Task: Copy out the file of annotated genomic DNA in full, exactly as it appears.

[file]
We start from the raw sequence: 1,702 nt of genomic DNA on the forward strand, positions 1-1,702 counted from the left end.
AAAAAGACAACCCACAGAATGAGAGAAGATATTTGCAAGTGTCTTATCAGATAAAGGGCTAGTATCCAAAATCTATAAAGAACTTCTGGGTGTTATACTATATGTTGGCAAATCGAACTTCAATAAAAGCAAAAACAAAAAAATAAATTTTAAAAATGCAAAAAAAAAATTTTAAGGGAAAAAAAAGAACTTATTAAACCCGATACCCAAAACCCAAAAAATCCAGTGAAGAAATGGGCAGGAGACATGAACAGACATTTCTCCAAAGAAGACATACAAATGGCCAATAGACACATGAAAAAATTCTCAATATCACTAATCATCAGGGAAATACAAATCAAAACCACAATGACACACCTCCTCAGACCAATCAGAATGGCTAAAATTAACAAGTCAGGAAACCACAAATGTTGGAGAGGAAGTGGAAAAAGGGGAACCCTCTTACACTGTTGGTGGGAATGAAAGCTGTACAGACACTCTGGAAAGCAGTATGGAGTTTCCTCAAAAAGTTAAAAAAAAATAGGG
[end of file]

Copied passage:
We start from the raw sequence: 1,702 nt of genomic DNA on the forward strand, positions 1-1,702 counted from the left end.
AAAAAGACAACCCACAGAATGAGAGAAGATATTTGCAAGTGTCTTATCAGATAAAGGGCTAGTATCCAAAATCTATAAAGAACTTCTGGGTGTTATACTATATGTTGGCAAATCGAACTTCAATAAAAGCAAAAACAAAAAAATAAATTTTAAAAATGCAAAAAAAAAATTTTAAGGGAAAAAAAAGAACTTATTAAACCCGATACCCAAAACCCAAAAAATCCAGTGAAGAAATGGGCAGGAGACATGAACAGACATTTCTCCAAAGAAGACATACAAATGGCCAATAGACACATGAAAAAATTCTCAATATCACTAATCATCAGGGAAATACAAATCAAAACCACAATGACACACCTCCTCAGACCAATCAGAATGGCTAAAATTAACAAGTCAGGAAACCACAAATGTTGGAGAGGAAGTGGAAAAAGGGGAACCCTCTTACACTGTTGGTGGGAATGAAAGCTGTACAGACACTCTGGAAAGCAGTATGGAGTTTCCTCAAAAAGTTAAAAAAAAATAGGG